Georgia governor signs ‘Second Chance Workforce Act’

(The Center Square) — Georgia Gov. Brian Kemp has signed legislation that proponents say will allow Georgians facing low-level municipal citations or misdemeanor charges to keep their driver’s licenses while they resolve their cases so they can drive to work.

House Bill 926, the Second Chance Workforce Act, allows traffic court judges to reinstate a person’s suspended license if they have attended court for a hearing or arraignment, rescheduled their court appearance or adjudicated their case. It does not apply to DUI, reckless driving or child support cases.

“The Second Chance Workforce Act represents a significant stride toward fairness and opportunity for every Georgian,” state Rep. Matt Reeves, R-Duluth, said in a statement. “Losing your driver’s license can create challenges in supporting your family and jeopardize your job. This legislation ensures that you can maintain your license and guarantee your ability to drive to work.”

The measure also removes a weight exception for certain Class C driver’s licenses, includes battery against healthcare or emergency workers as a “serious delinquent act” for minors and mandates that law enforcement family violence reports include information about protective orders and previous complaints.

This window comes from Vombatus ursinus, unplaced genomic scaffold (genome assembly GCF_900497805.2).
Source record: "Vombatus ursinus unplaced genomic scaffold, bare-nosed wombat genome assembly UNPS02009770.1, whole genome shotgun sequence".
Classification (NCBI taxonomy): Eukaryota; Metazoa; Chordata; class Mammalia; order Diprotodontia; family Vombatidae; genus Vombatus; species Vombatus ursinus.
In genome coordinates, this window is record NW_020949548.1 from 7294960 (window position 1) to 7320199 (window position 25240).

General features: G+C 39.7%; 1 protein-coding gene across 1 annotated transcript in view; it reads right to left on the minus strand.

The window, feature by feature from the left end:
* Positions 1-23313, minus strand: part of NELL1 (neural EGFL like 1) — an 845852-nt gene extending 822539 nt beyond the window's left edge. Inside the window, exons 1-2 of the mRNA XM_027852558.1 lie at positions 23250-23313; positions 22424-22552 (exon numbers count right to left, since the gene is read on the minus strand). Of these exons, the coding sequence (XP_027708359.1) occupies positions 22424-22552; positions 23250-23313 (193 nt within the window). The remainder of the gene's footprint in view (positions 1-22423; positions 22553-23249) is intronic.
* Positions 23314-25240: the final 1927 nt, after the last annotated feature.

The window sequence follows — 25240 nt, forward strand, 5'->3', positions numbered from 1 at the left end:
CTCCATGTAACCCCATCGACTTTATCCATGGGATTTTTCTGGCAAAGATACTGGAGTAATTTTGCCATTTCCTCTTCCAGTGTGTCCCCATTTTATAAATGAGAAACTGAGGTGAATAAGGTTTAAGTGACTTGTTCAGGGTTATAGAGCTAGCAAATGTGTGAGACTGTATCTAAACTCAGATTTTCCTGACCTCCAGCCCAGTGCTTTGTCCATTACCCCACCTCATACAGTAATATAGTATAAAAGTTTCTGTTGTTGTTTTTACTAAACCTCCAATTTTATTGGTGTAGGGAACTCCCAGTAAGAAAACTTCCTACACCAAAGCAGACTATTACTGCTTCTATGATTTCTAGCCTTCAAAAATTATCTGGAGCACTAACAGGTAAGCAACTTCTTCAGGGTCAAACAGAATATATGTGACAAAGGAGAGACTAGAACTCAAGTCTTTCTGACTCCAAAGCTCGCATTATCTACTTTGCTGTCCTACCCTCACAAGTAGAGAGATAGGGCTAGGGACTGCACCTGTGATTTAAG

According to a news release, Reeves worked with several partners, including the Georgia Justice Project, the Metro Atlanta Chamber, the Georgia Chamber of Commerce and the Reason Foundation, on the legislation.

“A valid driver’s license often represents stability for our clients, making the difference between securing and retaining employment, attending medical appointments, and supporting family members,” Doug Ammar, executive director of the Georgia Justice Project, said in a statement.